The Chemistry of Circuit Boards


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Circuit boards make almost all modern electronics possible, which is why I chose to study the chemistry involved with them. They are in everything from stoplights to iPods, and you interact with them everyday. Because of this project, I have gained a greater appreciation for circuit boards, and I hope you will too.

Note: I refer to circuit boards as PCBs, which stands for Print Circuit Board, a term that is widely accepted.

Composition of ...
  • Substrate (Si)

  • Copper foil (Cu)

  • For chemical etching: ammonium persulfate (NH4)2S2O8

  • Fiberglass epoxy: FR-4, made of  epiclyriden (C3H5ClO) and bisphemol (C15H16O2)

  • Photoresist: Poly(methyl methacrylate) (C5O2H8)

Main Chemicals, Compounds, Components

Substrate: The substrate is what makes up most of the support for the circuit board, so everything else on the circuit board depends on its durability. It is also the non-conductive part. While it can be composed of only pure silicon, most PCB substrates have the silicon (Si) mixed with an epoxy. This epoxy is composed of bisphemol (C15H16O2) and epiclyriden (C3H5ClO).

Copper foil: The copper foil is the conductive part of the PCB, so it allows electricity to flow to the components mounted on the board. It is simply composed of Copper (Cu). The Copper is pounded into sheets, adhered to the substrate, and then parts are etched off to make the pattern wanted for the PCB.

Chemistry's Role

Substrate: Glass fiber (Si) is sprayed with an epoxy, made of bisphemol (C15H16O2) and epiclyriden (C3H5ClO). It is then heated and squished between rollers to the desired thickness

Foil: The copper foil process takes advantage of metal’s malleable property. It is simply smashed into sheets.

Final Product: For the PCB, copper foil only needs to cover certain areas of the substrate, and those areas need to be precise. To accomplish this, many methods are used, but I will explain an additive photoengraving process. Additive refers to adding the copper foil to the substrate then engraving, as compared to a subtractive process, where the substrate is removed to expose underlying copper. Photoengraving refers the use of light to remove areas, in this case UV light. To start, a positive photoresist mask, made of Polymethyl methacrylate, is placed on the foil. When a positive photoresist is applied to something, it becomes soluble when exposed to light. Then a pattern is placed over the board. The pattern is translucent where the foil should be, so that the photoresist in those areas becomes soluble when the UV light hits. When the radiation is absorbed by the photoresist, acids (hydrogen cations) and sulfonate anions are produced and diffuse. The acid makes the exposed area soluble to the next step, which is where an alkaline developer is introduced, dissolving the exposed photoresist, leaving copper in the shape of the pattern. That copper is coated with a tin-lead solution to prevent oxidation. The excess photoresist is removed. In the final step, the copper on the surface of the board is washed with an iron chloride acid , to expose the substrate beneath. The copper coated with the tin-lead is protected from the wash, and therefore stays on the board.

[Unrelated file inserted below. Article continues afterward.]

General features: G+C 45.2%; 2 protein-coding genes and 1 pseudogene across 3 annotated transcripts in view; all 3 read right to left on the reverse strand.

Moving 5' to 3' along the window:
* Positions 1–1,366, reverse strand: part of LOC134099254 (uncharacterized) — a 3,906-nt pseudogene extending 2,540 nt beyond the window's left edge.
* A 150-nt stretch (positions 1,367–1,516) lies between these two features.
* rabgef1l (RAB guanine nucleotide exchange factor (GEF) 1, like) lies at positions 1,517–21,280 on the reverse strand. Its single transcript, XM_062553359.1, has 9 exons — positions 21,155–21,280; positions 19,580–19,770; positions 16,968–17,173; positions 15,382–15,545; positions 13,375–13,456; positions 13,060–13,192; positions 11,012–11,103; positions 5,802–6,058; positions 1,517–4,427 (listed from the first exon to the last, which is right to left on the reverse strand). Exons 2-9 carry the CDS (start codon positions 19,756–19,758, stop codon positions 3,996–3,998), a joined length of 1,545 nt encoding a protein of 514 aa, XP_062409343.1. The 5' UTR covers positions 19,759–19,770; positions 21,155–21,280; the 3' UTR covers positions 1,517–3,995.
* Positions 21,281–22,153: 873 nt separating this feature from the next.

Background Research

How it is made: Since the manufacturing process contains a lot of chemistry, it is pretty much all explained in the previous section. However, a few more steps need to be completed before the PCB can become a functioning electronic. After the pattern is all set and made, the board needs holes drilled for the leads of the components. Take for example, an LED. The two prongs on the bottom an LED are called the leads, and those would be placed and soldered into the holes. More components like switches, buttons, motors, and ICs are added by a machine called a chip shooter. The chip shooter is incredibly accurate and fast, plus an amazing example of applied science.

Where it is made: Since PCB production requires precision and advanced machinery, they are made in a manufacturing plant. There are ways to do it at home, but those methods do not include the chemical processes described in this project


PCB production process: chemical etching w/ ferric chloride or ammonium persulfate

Materials in PCBs: fiberglass epoxy, copper foil, copper coated with tin-lead

Photoresist polymers

Poly(methyl methacrylate)

More on poly methyl methacrylate

FR-4 (fiberglass epoxy)

Great article on the properties of PCBs, how properties are tested

More info on the photoresist

Photoresist info, super technical

                        Information on the epoxy, Epoxy chemical formula

About the Author

Ezra Bradley is a student at Senior. He enjoys certain sports, and is the co-president of Senior’s Tech Club. His interest in robotics has lead him to compete in several robotics competitions, FLL and Vex.

He resides in Billings, MT.